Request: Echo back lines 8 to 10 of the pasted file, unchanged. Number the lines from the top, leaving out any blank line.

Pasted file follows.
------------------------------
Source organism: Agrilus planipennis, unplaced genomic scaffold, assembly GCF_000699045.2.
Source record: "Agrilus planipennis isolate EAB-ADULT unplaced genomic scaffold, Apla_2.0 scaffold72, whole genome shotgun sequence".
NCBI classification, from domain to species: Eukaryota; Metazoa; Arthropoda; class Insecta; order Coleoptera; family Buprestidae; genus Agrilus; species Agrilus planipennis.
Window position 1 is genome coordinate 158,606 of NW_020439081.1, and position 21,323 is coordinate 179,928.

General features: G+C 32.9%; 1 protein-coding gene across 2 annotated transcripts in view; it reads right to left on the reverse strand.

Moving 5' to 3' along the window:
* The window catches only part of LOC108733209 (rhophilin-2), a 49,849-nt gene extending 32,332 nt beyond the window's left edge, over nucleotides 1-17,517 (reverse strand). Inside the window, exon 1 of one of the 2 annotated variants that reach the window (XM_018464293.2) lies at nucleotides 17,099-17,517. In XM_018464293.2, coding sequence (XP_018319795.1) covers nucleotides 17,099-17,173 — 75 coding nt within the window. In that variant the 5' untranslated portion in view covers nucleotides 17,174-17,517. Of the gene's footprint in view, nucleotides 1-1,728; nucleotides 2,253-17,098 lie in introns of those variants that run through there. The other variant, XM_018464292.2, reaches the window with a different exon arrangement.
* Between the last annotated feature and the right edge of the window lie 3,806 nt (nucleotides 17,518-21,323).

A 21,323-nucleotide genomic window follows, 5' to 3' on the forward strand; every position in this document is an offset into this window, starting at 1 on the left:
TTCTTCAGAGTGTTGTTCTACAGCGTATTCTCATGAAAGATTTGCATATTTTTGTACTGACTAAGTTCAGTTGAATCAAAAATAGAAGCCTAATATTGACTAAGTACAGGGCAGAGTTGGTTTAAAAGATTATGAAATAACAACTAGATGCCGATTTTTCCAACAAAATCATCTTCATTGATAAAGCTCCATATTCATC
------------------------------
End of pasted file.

* Between the last annotated feature and the right edge of the window lie 3,806 nt (nucleotides 17,518-21,323).

A 21,323-nucleotide genomic window follows, 5' to 3' on the forward strand; every position in this document is an offset into this window, starting at 1 on the left:
TTCTTCAGAGTGTTGTTCTACAGCGTATTCTCATGAAAGATTTGCATATTTTTGTACTGACTAAGTTCAGTTGAATCAAAAATAGAAGCCTAATATTGACTAAGTACAGGGCAGAGTTGGTTTAAAAGATTATGAAATAACAACTAGATGCCGATTTTTCCAACAAAATCATCTTCATTGATAAAGCTCCATATTCATC